Styles make fights. Danny Jacobs vs. Peter Quillin at Barclays Center on December 5 shaped up as an entertaining fight.
Jacobs entered the ring with a 30-1 (27 KOs) record against pedestrian opposition. In 2010, he’d stepped up in class and was knocked out in the fifth round by Dmitry Pirog. The only other quality fighter on his resume was a faded Sergio Mora. That fight, which was unfolding as a good one, was cut short when Mora suffered a broken ankle in round two.
Quillin (32-0-1, 23 KOs) had fought better opposition than Jacobs. But he gave up a bogus middleweight belt last year rather than defend it against mandatory challenger Matt Korobov. Now he was challenging for Jacobs’ bogus crown.
Jacobs and Quillin are known for having questionable chins with Danny’s being the more questionable. Each man has been kept away from punchers. Jacobs is the better boxer. Quillin has more power, which made Peter a 7-to-5 betting favorite.
Danny was the sentimental favorite. He’s a likeable young man with an engaging personality, whose comeback from cancer is an inspirational story. It’s hard to root against him.
The widely-held view of the fight was that whichever man landed the first hard punch would have a decided edge.
Forty-six seconds into round one, Jacobs staggered Quiillin with a straight right to the temple. A barrage of punches followed, punctuated by a thudding right to the body, a sharp right to the top of the head, and a another right hand to the temple that sent Quillin reeling and wobbling around the ring. At that point, referee Harvey Dock stepped in and stopped the contest The bout lasted 85 seconds.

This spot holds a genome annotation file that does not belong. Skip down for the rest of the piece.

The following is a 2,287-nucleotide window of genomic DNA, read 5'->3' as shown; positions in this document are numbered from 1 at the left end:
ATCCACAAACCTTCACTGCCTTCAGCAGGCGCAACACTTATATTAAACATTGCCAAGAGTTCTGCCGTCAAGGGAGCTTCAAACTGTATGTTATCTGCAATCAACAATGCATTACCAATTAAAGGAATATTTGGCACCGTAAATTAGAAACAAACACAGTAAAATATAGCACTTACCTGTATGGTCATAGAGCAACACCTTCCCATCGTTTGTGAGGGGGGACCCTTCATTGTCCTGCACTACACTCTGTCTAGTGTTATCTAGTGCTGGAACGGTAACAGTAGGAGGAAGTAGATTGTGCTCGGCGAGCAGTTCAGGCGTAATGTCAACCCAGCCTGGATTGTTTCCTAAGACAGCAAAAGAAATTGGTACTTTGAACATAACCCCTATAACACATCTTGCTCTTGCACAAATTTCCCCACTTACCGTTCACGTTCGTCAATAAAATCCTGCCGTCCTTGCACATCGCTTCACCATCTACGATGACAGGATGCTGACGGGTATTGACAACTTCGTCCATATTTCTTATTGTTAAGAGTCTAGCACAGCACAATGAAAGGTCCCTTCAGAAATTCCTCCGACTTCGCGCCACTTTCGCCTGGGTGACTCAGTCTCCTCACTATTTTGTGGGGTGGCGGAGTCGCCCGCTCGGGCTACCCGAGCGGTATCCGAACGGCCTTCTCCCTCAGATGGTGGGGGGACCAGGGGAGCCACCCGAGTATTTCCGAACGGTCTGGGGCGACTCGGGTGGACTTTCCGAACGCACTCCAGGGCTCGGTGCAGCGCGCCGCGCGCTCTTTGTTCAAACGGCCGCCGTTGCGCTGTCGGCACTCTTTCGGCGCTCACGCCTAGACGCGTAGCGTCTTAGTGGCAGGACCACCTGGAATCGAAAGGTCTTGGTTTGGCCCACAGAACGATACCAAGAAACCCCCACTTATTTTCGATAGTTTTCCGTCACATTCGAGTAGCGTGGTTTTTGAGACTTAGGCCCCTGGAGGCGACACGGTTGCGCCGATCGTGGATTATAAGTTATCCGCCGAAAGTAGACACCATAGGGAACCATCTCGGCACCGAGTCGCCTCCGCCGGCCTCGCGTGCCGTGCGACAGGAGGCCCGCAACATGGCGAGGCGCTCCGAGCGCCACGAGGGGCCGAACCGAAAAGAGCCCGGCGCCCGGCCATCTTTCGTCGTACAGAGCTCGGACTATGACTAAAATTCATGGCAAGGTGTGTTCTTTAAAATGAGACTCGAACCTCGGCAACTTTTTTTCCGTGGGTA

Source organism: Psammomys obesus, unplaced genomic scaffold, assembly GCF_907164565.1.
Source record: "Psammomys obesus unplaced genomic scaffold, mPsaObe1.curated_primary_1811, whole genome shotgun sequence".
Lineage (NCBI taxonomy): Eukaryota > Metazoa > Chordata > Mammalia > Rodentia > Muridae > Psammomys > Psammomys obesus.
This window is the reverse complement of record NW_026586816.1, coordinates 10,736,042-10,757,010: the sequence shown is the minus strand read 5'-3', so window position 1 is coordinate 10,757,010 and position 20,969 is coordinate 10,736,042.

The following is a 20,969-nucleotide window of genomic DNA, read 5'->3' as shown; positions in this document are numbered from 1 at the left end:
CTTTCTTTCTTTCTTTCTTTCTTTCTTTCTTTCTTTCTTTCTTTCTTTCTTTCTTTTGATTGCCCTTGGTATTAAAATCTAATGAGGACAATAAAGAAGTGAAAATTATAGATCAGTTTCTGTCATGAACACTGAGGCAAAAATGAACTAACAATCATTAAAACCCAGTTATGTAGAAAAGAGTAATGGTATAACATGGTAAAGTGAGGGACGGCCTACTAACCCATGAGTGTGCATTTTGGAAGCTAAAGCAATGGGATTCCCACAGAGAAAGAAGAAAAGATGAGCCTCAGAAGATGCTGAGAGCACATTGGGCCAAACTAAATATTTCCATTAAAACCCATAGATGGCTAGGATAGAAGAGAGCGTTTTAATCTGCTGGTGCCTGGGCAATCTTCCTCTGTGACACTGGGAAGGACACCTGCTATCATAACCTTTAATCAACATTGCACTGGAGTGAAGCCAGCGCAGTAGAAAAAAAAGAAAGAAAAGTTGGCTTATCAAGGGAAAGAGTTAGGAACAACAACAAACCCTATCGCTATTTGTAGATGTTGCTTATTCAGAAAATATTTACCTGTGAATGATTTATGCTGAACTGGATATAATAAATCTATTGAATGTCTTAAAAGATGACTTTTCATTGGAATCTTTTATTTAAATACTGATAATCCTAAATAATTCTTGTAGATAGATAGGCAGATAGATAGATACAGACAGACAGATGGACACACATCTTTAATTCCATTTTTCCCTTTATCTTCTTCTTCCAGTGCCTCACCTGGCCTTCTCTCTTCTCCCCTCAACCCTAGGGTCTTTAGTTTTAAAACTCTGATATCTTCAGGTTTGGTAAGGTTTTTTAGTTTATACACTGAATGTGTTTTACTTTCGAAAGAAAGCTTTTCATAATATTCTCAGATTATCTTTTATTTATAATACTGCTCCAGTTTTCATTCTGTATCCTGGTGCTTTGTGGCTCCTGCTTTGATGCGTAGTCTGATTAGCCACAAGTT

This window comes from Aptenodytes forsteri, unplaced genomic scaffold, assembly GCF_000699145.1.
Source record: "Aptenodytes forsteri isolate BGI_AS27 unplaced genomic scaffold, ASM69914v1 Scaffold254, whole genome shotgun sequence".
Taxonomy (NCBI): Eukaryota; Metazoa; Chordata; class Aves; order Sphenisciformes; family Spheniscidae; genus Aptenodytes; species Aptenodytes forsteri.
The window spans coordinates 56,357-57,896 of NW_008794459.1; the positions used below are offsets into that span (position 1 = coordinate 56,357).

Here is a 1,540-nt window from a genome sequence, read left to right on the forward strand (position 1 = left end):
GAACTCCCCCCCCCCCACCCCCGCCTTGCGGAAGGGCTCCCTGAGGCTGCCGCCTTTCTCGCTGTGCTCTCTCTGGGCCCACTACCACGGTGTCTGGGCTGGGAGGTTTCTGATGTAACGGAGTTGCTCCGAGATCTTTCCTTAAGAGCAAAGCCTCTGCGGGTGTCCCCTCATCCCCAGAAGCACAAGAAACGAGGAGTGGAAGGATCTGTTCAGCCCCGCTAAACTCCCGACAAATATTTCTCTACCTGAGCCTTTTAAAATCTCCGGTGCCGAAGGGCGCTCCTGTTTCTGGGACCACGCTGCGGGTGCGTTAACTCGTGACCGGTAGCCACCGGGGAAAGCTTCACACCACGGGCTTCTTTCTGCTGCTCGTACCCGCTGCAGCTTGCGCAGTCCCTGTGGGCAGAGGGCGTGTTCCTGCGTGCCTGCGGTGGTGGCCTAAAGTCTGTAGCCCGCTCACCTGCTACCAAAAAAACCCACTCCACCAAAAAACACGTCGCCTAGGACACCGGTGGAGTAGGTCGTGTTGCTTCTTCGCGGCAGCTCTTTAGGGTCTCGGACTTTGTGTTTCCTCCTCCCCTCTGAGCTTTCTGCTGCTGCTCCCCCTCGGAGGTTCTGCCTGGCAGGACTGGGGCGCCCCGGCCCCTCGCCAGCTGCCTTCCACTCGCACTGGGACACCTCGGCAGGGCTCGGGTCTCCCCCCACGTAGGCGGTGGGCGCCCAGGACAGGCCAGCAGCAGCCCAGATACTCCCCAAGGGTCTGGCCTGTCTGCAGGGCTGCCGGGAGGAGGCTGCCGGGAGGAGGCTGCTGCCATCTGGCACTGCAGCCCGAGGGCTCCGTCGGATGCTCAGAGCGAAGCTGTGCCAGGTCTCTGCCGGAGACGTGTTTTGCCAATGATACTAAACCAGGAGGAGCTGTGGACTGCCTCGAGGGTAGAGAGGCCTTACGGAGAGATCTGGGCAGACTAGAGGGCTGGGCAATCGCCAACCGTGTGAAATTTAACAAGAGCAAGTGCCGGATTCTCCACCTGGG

There were scattered complaints about a quick stoppage. But Quillin wasn’t among the complainers. And after watching a replay, Showtime analyst Paulie Malignaggi noted, “At first, I thought it was a quick stoppage. But looking at Quillin’s eyes, he was kind of very much out of it.”
When Dock ended matters, Quillin was struggling to simply maintain his balance and was in no condition to defend hinself. Jacobs landed 25 “power punches” during his assault, and more would have followed. As WBC heavyweight beltholder Deontay Wilder told the media at a pre-fight sitdown, “The head isn’t meant to be hit.”
“That’s why Harvey Dock is a great referee,” Lou DiBella (who promoted the fight) said afterward. “I had a great vantage point to look at Peter, and he didn’t know where he was. He was out on his feet.”
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The Jacobs-Quillin undercard offered a mix of former champions (Chris Algieri, Yuri Foreman), young prospects (Marcus Browne), Heather Hardy’s ritual beating of a mediocre opponent (Noemi Bosques), and a dreadfully boring semi-final bout between Jesus Cueller and Jonathan Oquendo. But one match-up had particular promise.
Will Rosinsky (19-2, 10 KOs) vs. Joe Smith (19-1, 16 KOs) shaped up as a pick-em club fight between two fighters who have some skills, hit reasonably hard, and are there to be hit. Rosinsky is the better boxer. Smith has more power and seemed to be the hungrier fighter.
Smith established himself as the aggressor in round one. By the middle stanzas, he’d figured out that Rosinsky couldn’t hurt him, and Rosinsky had figured out that Rosinsky couldn’t hurt him. That left Joe free to throw punches with abandon, while Will was working hard simply to survive.
Rosinsky fought with courage and heart. Hopelessly behind on points in the final round, he went all-out for the knockout when many fighters would have simply run out the clock. In the end, Smith won a unanimous decision.
It was too one-sided to be a very good fight. But it was a good one.
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Thomas Hauser can be reached by email at firstname.lastname@example.org. His most recent book – A Hurting Sport: An Inside Look at Another Year in Boxing – was published last month by the University of Arkansas Press.
Photo From Edward Diller/DiBella Entertainment